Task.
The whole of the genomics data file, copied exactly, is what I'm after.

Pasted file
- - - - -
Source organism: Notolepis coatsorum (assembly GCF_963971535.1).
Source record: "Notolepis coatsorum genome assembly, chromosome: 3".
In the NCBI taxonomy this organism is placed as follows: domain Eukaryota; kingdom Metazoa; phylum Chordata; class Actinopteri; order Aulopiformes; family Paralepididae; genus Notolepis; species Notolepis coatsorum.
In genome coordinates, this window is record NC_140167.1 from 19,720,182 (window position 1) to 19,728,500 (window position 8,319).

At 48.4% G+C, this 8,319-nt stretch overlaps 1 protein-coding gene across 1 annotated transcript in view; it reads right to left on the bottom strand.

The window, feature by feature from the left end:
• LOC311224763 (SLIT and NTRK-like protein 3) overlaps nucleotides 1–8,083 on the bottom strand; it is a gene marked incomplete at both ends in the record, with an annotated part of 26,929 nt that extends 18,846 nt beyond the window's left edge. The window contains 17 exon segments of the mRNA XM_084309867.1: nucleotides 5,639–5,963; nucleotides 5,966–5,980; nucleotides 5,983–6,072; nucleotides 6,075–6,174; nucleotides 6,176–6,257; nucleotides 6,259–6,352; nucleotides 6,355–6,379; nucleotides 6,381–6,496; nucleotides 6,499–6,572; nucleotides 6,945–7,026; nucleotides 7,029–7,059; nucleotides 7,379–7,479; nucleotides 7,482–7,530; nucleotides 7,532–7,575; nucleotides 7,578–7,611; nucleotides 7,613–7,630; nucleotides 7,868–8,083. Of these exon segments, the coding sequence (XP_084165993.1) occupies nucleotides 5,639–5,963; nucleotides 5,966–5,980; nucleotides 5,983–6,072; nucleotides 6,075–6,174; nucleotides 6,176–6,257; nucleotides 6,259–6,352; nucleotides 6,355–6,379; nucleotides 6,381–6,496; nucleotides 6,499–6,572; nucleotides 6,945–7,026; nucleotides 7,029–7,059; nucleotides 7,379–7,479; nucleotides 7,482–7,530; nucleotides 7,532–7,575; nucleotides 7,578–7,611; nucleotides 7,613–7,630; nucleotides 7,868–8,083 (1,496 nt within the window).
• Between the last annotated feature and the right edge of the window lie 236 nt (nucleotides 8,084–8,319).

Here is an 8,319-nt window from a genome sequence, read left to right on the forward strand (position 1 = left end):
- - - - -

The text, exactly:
Source organism: Notolepis coatsorum (assembly GCF_963971535.1).
Source record: "Notolepis coatsorum genome assembly, chromosome: 3".
In the NCBI taxonomy this organism is placed as follows: domain Eukaryota; kingdom Metazoa; phylum Chordata; class Actinopteri; order Aulopiformes; family Paralepididae; genus Notolepis; species Notolepis coatsorum.
In genome coordinates, this window is record NC_140167.1 from 19,720,182 (window position 1) to 19,728,500 (window position 8,319).

At 48.4% G+C, this 8,319-nt stretch overlaps 1 protein-coding gene across 1 annotated transcript in view; it reads right to left on the bottom strand.

The window, feature by feature from the left end:
• LOC311224763 (SLIT and NTRK-like protein 3) overlaps nucleotides 1–8,083 on the bottom strand; it is a gene marked incomplete at both ends in the record, with an annotated part of 26,929 nt that extends 18,846 nt beyond the window's left edge. The window contains 17 exon segments of the mRNA XM_084309867.1: nucleotides 5,639–5,963; nucleotides 5,966–5,980; nucleotides 5,983–6,072; nucleotides 6,075–6,174; nucleotides 6,176–6,257; nucleotides 6,259–6,352; nucleotides 6,355–6,379; nucleotides 6,381–6,496; nucleotides 6,499–6,572; nucleotides 6,945–7,026; nucleotides 7,029–7,059; nucleotides 7,379–7,479; nucleotides 7,482–7,530; nucleotides 7,532–7,575; nucleotides 7,578–7,611; nucleotides 7,613–7,630; nucleotides 7,868–8,083. Of these exon segments, the coding sequence (XP_084165993.1) occupies nucleotides 5,639–5,963; nucleotides 5,966–5,980; nucleotides 5,983–6,072; nucleotides 6,075–6,174; nucleotides 6,176–6,257; nucleotides 6,259–6,352; nucleotides 6,355–6,379; nucleotides 6,381–6,496; nucleotides 6,499–6,572; nucleotides 6,945–7,026; nucleotides 7,029–7,059; nucleotides 7,379–7,479; nucleotides 7,482–7,530; nucleotides 7,532–7,575; nucleotides 7,578–7,611; nucleotides 7,613–7,630; nucleotides 7,868–8,083 (1,496 nt within the window).
• Between the last annotated feature and the right edge of the window lie 236 nt (nucleotides 8,084–8,319).

Here is an 8,319-nt window from a genome sequence, read left to right on the forward strand (position 1 = left end):